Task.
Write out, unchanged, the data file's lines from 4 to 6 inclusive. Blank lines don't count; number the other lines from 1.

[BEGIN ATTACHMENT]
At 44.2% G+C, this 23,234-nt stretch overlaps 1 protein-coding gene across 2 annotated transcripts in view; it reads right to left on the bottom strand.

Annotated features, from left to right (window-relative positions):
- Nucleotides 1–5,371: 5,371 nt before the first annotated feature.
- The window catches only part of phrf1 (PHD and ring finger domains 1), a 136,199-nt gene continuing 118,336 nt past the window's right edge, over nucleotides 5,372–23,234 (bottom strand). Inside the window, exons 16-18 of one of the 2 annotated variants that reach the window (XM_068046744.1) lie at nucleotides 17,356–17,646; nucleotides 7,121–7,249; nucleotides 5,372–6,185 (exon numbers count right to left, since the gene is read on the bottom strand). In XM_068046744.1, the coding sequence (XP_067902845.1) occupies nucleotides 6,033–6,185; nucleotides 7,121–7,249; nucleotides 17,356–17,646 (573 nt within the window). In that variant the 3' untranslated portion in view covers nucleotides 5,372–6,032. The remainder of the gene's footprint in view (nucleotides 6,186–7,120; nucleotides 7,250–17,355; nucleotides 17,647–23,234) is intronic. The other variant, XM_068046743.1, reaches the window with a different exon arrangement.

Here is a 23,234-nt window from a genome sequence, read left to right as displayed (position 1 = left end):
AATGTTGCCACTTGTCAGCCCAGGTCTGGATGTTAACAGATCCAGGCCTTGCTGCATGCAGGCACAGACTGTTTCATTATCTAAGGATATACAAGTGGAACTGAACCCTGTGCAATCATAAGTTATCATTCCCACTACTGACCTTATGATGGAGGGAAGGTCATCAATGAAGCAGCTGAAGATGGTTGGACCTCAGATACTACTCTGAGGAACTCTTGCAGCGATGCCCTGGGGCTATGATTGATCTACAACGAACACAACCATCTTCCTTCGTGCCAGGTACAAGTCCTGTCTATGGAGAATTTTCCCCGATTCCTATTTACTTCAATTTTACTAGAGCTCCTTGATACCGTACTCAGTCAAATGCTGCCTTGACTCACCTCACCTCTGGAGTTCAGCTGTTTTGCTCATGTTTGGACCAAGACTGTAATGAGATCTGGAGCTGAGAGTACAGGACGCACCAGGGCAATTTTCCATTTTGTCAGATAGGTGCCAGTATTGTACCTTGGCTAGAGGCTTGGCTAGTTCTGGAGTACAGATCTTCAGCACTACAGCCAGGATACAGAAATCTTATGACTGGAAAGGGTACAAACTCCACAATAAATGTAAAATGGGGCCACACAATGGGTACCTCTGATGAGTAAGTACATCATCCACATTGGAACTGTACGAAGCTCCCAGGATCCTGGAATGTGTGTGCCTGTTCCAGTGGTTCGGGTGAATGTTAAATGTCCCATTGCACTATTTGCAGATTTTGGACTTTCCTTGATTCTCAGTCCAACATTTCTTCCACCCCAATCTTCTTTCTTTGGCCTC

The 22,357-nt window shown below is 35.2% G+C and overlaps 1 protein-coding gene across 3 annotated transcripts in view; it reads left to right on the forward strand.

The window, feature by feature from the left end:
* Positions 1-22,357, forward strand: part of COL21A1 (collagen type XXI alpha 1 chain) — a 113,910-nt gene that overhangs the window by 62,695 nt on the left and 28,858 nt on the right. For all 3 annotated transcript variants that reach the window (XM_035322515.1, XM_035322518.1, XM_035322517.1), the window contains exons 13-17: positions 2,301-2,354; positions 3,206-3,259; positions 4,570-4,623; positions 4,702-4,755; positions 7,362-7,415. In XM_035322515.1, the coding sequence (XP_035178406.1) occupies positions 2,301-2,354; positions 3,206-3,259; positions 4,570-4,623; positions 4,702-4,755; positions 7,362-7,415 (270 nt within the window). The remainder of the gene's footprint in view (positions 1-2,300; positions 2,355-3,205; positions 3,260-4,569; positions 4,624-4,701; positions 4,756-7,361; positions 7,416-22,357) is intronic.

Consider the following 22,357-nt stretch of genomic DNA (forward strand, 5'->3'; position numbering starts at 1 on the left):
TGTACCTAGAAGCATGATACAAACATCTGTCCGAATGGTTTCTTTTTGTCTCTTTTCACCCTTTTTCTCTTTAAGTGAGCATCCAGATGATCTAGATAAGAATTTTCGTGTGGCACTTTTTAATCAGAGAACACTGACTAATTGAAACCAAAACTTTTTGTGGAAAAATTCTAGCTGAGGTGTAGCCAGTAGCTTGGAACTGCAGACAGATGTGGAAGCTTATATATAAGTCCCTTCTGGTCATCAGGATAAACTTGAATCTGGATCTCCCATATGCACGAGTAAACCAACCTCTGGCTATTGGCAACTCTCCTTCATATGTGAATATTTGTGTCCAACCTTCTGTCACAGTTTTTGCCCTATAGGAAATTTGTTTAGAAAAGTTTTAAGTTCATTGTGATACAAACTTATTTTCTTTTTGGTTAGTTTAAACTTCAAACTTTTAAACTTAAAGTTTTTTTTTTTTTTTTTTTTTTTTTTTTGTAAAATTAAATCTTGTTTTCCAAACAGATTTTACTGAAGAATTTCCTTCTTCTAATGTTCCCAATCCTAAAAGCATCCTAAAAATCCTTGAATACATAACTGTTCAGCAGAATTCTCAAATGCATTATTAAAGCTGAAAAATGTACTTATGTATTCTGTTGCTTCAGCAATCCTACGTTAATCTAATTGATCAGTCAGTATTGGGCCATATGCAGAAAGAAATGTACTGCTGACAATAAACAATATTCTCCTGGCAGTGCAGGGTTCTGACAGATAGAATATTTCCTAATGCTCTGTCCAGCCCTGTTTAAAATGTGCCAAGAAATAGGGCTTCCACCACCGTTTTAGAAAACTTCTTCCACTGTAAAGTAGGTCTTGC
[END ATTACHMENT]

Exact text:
- The window catches only part of phrf1 (PHD and ring finger domains 1), a 136,199-nt gene continuing 118,336 nt past the window's right edge, over nucleotides 5,372–23,234 (bottom strand). Inside the window, exons 16-18 of one of the 2 annotated variants that reach the window (XM_068046744.1) lie at nucleotides 17,356–17,646; nucleotides 7,121–7,249; nucleotides 5,372–6,185 (exon numbers count right to left, since the gene is read on the bottom strand). In XM_068046744.1, the coding sequence (XP_067902845.1) occupies nucleotides 6,033–6,185; nucleotides 7,121–7,249; nucleotides 17,356–17,646 (573 nt within the window). In that variant the 3' untranslated portion in view covers nucleotides 5,372–6,032. The remainder of the gene's footprint in view (nucleotides 6,186–7,120; nucleotides 7,250–17,355; nucleotides 17,647–23,234) is intronic. The other variant, XM_068046743.1, reaches the window with a different exon arrangement.

Here is a 23,234-nt window from a genome sequence, read left to right as displayed (position 1 = left end):
AATGTTGCCACTTGTCAGCCCAGGTCTGGATGTTAACAGATCCAGGCCTTGCTGCATGCAGGCACAGACTGTTTCATTATCTAAGGATATACAAGTGGAACTGAACCCTGTGCAATCATAAGTTATCATTCCCACTACTGACCTTATGATGGAGGGAAGGTCATCAATGAAGCAGCTGAAGATGGTTGGACCTCAGATACTACTCTGAGGAACTCTTGCAGCGATGCCCTGGGGCTATGATTGATCTACAACGAACACAACCATCTTCCTTCGTGCCAGGTACAAGTCCTGTCTATGGAGAATTTTCCCCGATTCCTATTTACTTCAATTTTACTAGAGCTCCTTGATACCGTACTCAGTCAAATGCTGCCTTGACTCACCTCACCTCTGGAGTTCAGCTGTTTTGCTCATGTTTGGACCAAGACTGTAATGAGATCTGGAGCTGAGAGTACAGGACGCACCAGGGCAATTTTCCATTTTGTCAGATAGGTGCCAGTATTGTACCTTGGCTAGAGGCTTGGCTAGTTCTGGAGTACAGATCTTCAGCACTACAGCCAGGATACAGAAATCTTATGACTGGAAAGGGTACAAACTCCACAATAAATGTAAAATGGGGCCACACAATGGGTACCTCTGATGAGTAAGTACATCATCCACATTGGAACTGTACGAAGCTCCCAGGATCCTGGAATGTGTGTGCCTGTTCCAGTGGTTCGGGTGAATGTTAAATGTCCCATTGCACTATTTGCAGATTTTGGACTTTCCTTGATTCTCAGTCCAACATTTCTTCCACCCCAATCTTCTTTCTTTGGCCTC